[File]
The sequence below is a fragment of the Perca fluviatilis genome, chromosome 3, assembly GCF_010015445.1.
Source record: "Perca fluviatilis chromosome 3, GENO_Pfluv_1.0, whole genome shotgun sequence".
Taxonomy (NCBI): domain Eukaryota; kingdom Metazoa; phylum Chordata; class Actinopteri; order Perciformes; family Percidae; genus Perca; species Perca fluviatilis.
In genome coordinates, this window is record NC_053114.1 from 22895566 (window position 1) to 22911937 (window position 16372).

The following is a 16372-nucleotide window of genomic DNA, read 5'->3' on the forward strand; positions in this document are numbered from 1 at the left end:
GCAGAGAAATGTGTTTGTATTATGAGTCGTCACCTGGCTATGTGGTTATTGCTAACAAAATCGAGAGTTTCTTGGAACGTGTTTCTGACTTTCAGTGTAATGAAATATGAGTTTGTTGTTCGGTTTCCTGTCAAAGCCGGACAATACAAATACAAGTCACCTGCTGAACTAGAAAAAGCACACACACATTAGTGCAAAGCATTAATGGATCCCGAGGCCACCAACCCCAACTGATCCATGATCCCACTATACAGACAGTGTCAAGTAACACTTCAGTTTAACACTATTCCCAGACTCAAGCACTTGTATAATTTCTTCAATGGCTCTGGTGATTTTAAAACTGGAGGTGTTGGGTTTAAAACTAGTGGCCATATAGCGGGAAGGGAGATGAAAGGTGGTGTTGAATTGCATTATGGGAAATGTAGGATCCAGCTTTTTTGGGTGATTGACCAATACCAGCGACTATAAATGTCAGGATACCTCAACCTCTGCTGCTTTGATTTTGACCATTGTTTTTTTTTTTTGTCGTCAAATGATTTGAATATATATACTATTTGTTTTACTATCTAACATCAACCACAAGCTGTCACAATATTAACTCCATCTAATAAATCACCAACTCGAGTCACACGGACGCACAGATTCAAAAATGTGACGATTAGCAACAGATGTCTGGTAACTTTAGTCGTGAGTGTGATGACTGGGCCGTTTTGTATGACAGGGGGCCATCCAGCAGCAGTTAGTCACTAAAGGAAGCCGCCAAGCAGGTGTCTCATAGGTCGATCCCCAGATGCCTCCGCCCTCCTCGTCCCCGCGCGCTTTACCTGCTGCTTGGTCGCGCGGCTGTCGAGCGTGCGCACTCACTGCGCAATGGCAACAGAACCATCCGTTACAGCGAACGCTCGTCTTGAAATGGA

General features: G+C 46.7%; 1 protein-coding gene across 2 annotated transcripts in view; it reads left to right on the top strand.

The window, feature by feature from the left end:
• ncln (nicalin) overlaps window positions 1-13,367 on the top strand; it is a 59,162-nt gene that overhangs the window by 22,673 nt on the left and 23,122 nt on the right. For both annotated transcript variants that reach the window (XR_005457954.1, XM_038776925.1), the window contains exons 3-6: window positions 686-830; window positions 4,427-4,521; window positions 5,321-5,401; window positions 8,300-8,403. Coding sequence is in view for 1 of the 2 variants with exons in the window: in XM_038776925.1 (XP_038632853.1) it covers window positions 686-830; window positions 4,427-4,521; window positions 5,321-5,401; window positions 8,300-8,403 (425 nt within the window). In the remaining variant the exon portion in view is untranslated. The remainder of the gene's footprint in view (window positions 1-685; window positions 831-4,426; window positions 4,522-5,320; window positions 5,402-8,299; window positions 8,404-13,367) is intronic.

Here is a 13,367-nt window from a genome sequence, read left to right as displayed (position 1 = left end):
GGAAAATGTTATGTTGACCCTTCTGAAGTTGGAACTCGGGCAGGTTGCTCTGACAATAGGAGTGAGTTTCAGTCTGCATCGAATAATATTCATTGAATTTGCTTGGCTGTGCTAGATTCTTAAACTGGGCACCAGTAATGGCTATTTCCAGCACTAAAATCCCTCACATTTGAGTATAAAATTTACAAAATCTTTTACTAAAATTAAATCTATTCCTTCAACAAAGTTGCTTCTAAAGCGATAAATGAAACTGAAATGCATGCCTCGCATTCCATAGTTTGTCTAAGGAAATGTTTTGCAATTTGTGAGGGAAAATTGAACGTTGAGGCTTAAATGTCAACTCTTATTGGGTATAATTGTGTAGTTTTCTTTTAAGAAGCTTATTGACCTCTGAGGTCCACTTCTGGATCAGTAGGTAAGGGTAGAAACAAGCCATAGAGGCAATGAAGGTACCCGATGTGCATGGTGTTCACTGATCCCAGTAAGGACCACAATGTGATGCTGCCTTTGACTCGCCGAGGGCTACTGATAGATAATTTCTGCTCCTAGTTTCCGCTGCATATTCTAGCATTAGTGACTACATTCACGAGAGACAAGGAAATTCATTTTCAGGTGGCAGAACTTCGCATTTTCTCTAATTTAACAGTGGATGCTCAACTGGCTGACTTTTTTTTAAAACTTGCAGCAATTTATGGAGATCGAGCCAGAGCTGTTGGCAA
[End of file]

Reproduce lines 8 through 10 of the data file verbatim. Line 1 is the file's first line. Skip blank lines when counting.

The window, feature by feature from the left end:
• ncln (nicalin) overlaps window positions 1-13,367 on the top strand; it is a 59,162-nt gene that overhangs the window by 22,673 nt on the left and 23,122 nt on the right. For both annotated transcript variants that reach the window (XR_005457954.1, XM_038776925.1), the window contains exons 3-6: window positions 686-830; window positions 4,427-4,521; window positions 5,321-5,401; window positions 8,300-8,403. Coding sequence is in view for 1 of the 2 variants with exons in the window: in XM_038776925.1 (XP_038632853.1) it covers window positions 686-830; window positions 4,427-4,521; window positions 5,321-5,401; window positions 8,300-8,403 (425 nt within the window). In the remaining variant the exon portion in view is untranslated. The remainder of the gene's footprint in view (window positions 1-685; window positions 831-4,426; window positions 4,522-5,320; window positions 5,402-8,299; window positions 8,404-13,367) is intronic.

Here is a 13,367-nt window from a genome sequence, read left to right as displayed (position 1 = left end):